The Constitution of the United States says the President “shall from time to time give to the Congress Information of the State of the Union”. Traditionally, this address was given twelve months after the President takes office, around January 20th. Our first President, George Washington, gave the first State of the Union address on January 8, 1790. Since 1934, every address has been given in January except when a President takes office from incidences other than the electoral process. In those incidences, the Address is given on the first February following taking office. Ronald Reagan was the only President to postpone his address set for January 28, 1981. Following the Challenger disaster, Reagan postponed the address for a week as the nation mourned the tragic event.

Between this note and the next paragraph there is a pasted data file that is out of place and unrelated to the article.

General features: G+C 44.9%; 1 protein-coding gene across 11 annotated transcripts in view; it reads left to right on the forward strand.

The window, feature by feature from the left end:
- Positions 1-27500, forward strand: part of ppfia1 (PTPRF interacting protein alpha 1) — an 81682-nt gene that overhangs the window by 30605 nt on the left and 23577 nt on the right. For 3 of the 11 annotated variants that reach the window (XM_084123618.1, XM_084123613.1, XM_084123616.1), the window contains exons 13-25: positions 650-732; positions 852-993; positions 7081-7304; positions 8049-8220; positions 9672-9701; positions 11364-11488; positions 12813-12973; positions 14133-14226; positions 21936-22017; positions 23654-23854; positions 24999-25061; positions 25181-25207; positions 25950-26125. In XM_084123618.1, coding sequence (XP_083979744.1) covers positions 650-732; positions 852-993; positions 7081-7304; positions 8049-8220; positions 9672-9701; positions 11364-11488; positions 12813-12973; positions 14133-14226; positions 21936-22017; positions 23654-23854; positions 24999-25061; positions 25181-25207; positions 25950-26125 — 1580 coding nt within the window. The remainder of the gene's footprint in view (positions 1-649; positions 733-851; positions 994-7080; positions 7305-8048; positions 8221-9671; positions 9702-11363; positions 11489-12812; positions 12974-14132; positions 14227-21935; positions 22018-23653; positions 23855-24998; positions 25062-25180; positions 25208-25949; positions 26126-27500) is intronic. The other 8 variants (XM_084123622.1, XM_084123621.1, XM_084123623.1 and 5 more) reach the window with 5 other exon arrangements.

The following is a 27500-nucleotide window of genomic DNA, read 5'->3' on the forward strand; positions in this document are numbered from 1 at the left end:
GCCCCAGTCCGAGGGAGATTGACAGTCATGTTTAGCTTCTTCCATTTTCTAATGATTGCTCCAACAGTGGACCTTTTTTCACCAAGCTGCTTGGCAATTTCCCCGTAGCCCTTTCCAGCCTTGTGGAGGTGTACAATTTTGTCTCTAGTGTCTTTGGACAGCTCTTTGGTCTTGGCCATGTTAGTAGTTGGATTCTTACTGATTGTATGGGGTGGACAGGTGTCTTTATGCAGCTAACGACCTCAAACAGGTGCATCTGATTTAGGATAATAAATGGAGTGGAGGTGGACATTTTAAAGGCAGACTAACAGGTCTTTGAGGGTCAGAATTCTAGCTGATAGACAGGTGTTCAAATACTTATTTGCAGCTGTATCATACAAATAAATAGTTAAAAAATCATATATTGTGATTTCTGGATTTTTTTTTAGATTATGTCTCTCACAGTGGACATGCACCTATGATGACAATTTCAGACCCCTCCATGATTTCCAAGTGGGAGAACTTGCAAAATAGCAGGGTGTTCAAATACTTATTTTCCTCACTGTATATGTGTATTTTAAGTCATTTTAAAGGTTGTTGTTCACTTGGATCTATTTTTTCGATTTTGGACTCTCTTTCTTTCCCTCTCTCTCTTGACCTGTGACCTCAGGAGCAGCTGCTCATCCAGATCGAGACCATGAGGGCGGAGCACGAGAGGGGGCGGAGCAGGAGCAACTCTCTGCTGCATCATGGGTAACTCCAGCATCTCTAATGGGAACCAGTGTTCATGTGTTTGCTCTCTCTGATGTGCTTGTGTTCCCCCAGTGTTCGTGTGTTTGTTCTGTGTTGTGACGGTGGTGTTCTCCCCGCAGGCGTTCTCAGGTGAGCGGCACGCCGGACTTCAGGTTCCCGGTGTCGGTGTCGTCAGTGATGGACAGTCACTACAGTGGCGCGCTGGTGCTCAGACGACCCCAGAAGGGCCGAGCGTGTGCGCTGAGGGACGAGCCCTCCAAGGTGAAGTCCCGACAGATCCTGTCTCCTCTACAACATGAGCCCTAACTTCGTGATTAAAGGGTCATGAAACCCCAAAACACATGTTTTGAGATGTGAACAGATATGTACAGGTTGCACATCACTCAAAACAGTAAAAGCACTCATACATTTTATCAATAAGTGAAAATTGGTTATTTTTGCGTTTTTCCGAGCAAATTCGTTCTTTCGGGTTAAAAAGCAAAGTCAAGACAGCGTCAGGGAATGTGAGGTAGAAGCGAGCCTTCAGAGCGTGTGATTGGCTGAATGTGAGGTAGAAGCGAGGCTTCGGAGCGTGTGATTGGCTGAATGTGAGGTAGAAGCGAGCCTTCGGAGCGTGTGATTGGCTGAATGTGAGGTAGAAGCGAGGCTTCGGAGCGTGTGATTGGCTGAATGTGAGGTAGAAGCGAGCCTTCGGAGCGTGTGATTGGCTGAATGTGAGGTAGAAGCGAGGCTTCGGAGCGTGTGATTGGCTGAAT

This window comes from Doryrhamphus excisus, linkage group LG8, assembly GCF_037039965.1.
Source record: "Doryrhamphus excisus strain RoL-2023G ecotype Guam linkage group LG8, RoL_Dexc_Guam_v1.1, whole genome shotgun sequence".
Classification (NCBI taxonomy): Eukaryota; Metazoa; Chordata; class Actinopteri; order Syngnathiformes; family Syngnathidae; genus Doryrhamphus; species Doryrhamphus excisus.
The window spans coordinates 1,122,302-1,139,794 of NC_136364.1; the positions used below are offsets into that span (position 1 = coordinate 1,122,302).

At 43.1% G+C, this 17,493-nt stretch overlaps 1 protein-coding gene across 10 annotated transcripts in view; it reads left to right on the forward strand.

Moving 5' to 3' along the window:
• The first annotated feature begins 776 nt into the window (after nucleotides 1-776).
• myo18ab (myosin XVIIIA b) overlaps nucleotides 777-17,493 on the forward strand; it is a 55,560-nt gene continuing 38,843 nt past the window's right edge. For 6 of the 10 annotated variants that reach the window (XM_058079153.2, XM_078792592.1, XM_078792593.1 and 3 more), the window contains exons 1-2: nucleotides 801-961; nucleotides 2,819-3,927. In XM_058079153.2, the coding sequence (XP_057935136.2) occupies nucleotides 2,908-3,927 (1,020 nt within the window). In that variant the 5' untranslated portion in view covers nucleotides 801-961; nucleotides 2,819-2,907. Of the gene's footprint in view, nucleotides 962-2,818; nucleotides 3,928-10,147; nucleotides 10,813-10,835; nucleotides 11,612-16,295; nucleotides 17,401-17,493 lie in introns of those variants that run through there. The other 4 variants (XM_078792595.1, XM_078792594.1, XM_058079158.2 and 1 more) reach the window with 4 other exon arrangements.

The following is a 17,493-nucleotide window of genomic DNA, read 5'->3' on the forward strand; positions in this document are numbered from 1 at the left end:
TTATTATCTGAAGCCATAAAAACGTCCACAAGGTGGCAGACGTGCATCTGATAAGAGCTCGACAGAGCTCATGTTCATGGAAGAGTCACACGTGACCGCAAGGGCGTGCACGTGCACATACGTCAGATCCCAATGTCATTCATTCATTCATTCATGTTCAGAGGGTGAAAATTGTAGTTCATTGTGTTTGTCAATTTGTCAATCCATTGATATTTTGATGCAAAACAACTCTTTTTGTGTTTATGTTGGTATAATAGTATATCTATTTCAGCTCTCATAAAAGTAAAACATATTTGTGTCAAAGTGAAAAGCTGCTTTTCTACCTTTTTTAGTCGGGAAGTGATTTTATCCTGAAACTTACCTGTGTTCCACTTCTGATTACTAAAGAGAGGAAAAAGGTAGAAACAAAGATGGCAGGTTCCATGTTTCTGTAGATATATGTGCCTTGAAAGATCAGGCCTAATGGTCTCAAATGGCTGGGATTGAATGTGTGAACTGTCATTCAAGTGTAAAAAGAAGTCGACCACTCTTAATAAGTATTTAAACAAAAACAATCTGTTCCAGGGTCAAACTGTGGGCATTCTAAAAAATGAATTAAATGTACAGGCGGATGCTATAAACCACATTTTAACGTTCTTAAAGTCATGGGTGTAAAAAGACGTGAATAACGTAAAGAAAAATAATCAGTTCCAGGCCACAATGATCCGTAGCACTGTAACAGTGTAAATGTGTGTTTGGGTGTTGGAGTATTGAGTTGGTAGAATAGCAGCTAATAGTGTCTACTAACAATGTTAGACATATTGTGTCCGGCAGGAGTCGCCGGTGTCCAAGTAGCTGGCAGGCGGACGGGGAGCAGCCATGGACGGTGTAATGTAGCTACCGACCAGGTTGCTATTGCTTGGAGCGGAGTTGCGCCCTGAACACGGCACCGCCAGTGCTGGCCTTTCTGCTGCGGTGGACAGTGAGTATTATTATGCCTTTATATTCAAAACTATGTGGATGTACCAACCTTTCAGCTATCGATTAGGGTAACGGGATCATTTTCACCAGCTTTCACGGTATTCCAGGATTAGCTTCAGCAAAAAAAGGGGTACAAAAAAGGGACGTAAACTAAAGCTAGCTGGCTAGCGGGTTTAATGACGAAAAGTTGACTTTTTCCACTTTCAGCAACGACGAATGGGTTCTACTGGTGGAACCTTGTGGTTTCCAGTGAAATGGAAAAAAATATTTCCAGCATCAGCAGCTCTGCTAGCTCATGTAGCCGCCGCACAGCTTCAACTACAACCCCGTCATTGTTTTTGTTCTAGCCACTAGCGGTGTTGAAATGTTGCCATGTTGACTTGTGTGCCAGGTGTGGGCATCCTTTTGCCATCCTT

This year, President Obama may not give the State of the Union address until sometime after February 2, 2010. Any idea why, anyone, anyone, Bueller? The answer, President Obama wants to be able to tout a health care reform victory. Selected congressional representatives have returned to Washington early to work on reconciliation of the health care reform bill (less any Republicans) so they can get the process done before the end of the month self inflicted deadline. Critics say the fastest the bill could come out of the reconciliation process and get to both houses of Congress for a vote would be the end of January. Therefore, the White House is working on an early February date to give the address.
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